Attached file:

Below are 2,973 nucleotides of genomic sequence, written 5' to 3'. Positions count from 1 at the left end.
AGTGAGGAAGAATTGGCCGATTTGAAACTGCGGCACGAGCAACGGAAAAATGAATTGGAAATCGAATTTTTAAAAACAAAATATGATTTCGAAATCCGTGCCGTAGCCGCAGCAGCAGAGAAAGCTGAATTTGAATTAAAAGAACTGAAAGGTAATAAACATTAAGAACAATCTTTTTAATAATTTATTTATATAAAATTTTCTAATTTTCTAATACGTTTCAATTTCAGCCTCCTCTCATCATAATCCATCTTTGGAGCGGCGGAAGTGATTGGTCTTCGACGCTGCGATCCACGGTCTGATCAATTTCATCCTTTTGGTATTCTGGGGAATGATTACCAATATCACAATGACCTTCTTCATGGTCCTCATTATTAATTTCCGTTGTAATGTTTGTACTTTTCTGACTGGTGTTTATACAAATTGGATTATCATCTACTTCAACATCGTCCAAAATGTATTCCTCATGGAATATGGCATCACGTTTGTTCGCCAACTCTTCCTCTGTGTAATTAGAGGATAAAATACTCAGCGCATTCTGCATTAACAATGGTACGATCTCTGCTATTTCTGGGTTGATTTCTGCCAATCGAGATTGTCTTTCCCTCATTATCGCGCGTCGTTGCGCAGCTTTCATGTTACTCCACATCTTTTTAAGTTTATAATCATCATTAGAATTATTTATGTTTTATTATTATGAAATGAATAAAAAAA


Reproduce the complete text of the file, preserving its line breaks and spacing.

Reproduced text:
Below are 2,973 nucleotides of genomic sequence, written 5' to 3'. Positions count from 1 at the left end.
AGTGAGGAAGAATTGGCCGATTTGAAACTGCGGCACGAGCAACGGAAAAATGAATTGGAAATCGAATTTTTAAAAACAAAATATGATTTCGAAATCCGTGCCGTAGCCGCAGCAGCAGAGAAAGCTGAATTTGAATTAAAAGAACTGAAAGGTAATAAACATTAAGAACAATCTTTTTAATAATTTATTTATATAAAATTTTCTAATTTTCTAATACGTTTCAATTTCAGCCTCCTCTCATCATAATCCATCTTTGGAGCGGCGGAAGTGATTGGTCTTCGACGCTGCGATCCACGGTCTGATCAATTTCATCCTTTTGGTATTCTGGGGAATGATTACCAATATCACAATGACCTTCTTCATGGTCCTCATTATTAATTTCCGTTGTAATGTTTGTACTTTTCTGACTGGTGTTTATACAAATTGGATTATCATCTACTTCAACATCGTCCAAAATGTATTCCTCATGGAATATGGCATCACGTTTGTTCGCCAACTCTTCCTCTGTGTAATTAGAGGATAAAATACTCAGCGCATTCTGCATTAACAATGGTACGATCTCTGCTATTTCTGGGTTGATTTCTGCCAATCGAGATTGTCTTTCCCTCATTATCGCGCGTCGTTGCGCAGCTTTCATGTTACTCCACATCTTTTTAAGTTTATAATCATCATTAGAATTATTTATGTTTTATTATTATGAAATGAATAAAAAAA